They also advised to undergo short term counselling, however, discussing my childhood traumas and caring responbilities triggered my C-PTSD (Complex-Post Traumatic Stress Disorder), which caused me to be emotionally unstable.

    My depression became worser and my GAD & SAD was always @ 100%. I failed three modules because my mental health was so overpowering. I had to retake the modules, which i passed 2 at distinction >70% level and 1 at pass >40% I am now progressing onto stage 2 this year :).

    Im starting to see the light at the end of the tunnel.

    Q) What do you study?
    Integrated BSc Hons + MSc in: Computer science for health and biological sciences (2018 - 2023).

    Q) What would you love to study?
    MSc in Bio-informatics with molecular medicine and computational anaylysis.

    & a PhD too hopefully.

    (Im just taking it One day at a time).

  • Tori_ScopeTori_Scope Posts: 5,002

    Scope community team

    I'm sorry to hear that you've had such a challenging start to university @Oih2, but it does sound like you've started to turn a corner.

    What an interesting course! That sounds great. What's been your favourite module? 

    Definitely take it one day at a time, but I'm pleased that you've got some really good goals to aim for. 
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  • WestHam06WestHam06 Member, Scope Volunteer Posts: 1,354 Pioneering
    Hi @LifeOfPippa, @Chloe_Scope,
                                                             Thank you for sharing this with us. I chose not to go to university as I felt that it wasn't for me, instead I got a part time job and studied whilst working to gain a qualification. I am now interested to explore the possibility of disability, mental health and how adversity can be overcome being discussed in educational setting's as I still feel lots of students with a variety of disabilities feel different to their peers and that they will not be able to achieve. I have started to share this on the online community and it is interesting that many people feel universities are educational institutions that need better education and understanding about disability.  Now I obviously am unable to comment on this and always imagined aiming what I was thinking of at primary and secondary school, but please may I ask what are your thoughts on this? I think you're very inspiring to write a book about your experiences and writing it in a way to help other people, thank you :)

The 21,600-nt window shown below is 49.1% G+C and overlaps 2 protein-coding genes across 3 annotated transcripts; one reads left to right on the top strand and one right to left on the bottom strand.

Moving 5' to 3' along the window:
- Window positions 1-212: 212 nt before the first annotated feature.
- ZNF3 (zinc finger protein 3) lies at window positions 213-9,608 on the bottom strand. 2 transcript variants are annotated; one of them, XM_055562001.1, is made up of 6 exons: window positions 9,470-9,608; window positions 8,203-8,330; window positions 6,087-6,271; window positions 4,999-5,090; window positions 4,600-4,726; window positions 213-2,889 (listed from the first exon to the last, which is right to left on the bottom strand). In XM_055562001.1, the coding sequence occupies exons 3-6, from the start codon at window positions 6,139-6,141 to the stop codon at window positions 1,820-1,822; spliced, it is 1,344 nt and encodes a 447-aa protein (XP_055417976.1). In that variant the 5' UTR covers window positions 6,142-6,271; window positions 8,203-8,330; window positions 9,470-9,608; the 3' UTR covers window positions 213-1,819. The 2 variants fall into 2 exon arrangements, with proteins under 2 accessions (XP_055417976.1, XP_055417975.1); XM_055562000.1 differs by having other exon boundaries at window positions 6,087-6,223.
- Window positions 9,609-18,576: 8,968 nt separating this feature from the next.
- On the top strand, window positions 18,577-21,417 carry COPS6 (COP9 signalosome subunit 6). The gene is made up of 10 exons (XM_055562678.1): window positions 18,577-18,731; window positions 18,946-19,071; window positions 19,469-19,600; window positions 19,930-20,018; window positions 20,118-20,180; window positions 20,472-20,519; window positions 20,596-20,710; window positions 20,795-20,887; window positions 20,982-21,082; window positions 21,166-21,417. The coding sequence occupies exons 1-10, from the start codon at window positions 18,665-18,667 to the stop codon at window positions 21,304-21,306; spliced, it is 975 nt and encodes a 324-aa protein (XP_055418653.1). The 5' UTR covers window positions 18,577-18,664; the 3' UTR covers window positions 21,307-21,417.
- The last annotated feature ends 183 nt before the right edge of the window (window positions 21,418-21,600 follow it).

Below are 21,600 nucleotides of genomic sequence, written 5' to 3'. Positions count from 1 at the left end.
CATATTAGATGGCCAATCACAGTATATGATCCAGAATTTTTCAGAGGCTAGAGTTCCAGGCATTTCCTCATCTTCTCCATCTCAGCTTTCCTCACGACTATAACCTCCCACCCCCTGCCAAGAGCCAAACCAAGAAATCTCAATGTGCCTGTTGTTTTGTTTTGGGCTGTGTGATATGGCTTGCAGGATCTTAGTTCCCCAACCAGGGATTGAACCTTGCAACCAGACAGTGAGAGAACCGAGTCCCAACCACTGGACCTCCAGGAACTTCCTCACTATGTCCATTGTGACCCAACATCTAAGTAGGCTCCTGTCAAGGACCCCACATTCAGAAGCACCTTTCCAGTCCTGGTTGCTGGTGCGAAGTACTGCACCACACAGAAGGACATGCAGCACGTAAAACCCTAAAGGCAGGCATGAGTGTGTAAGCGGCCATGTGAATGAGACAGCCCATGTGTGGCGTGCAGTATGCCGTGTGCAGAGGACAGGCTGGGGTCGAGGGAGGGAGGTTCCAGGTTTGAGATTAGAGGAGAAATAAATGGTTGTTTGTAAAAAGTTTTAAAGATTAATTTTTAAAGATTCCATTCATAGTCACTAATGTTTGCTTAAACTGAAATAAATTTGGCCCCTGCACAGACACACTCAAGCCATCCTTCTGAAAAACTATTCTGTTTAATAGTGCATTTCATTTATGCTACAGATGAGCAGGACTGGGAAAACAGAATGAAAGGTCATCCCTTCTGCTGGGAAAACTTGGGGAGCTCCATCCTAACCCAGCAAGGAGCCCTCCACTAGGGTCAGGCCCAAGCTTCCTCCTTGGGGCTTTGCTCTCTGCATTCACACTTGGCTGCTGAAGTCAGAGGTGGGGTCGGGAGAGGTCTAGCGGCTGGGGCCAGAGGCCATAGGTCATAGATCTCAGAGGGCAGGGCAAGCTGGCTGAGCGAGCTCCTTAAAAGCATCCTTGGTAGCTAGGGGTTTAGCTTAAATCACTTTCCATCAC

• LifeOfPippaLifeOfPippa Member Posts: 15 Courageous
    Thanks so much for the kind words, @WestHam06! It might be worth reaching out to Bright Futures UK, they're a really lovely small charity doing some great work in this area!
  • WestHam06WestHam06 Member, Scope Volunteer Posts: 1,354 Pioneering
    Hi @LifeOfPippa
                                 Thank you so much for getting back to me, I really do appreciate it. Thank you so much for recommending Bright Futures UK, I will be sure to take a look :) Thank you.   
  • newbornnewborn Member Posts: 713 Pioneering
    Here  is an irony:  Shami Chakrabarti, (hats off to her for being so effective), , revolutionised  equality to the point of distorting it, as in "there is one equality, and it's  name is racism".  But the thing that inspired  her to consider  equality was the fact she noticed one of her fellow law students couldn't access their university  campus, using a wheelchair.

    How different  our world would be, if  only she had put that brilliance into the injustice she  started with, taking  up campaigning for disability equality,  or even equal equalities, instead of concentrating on race.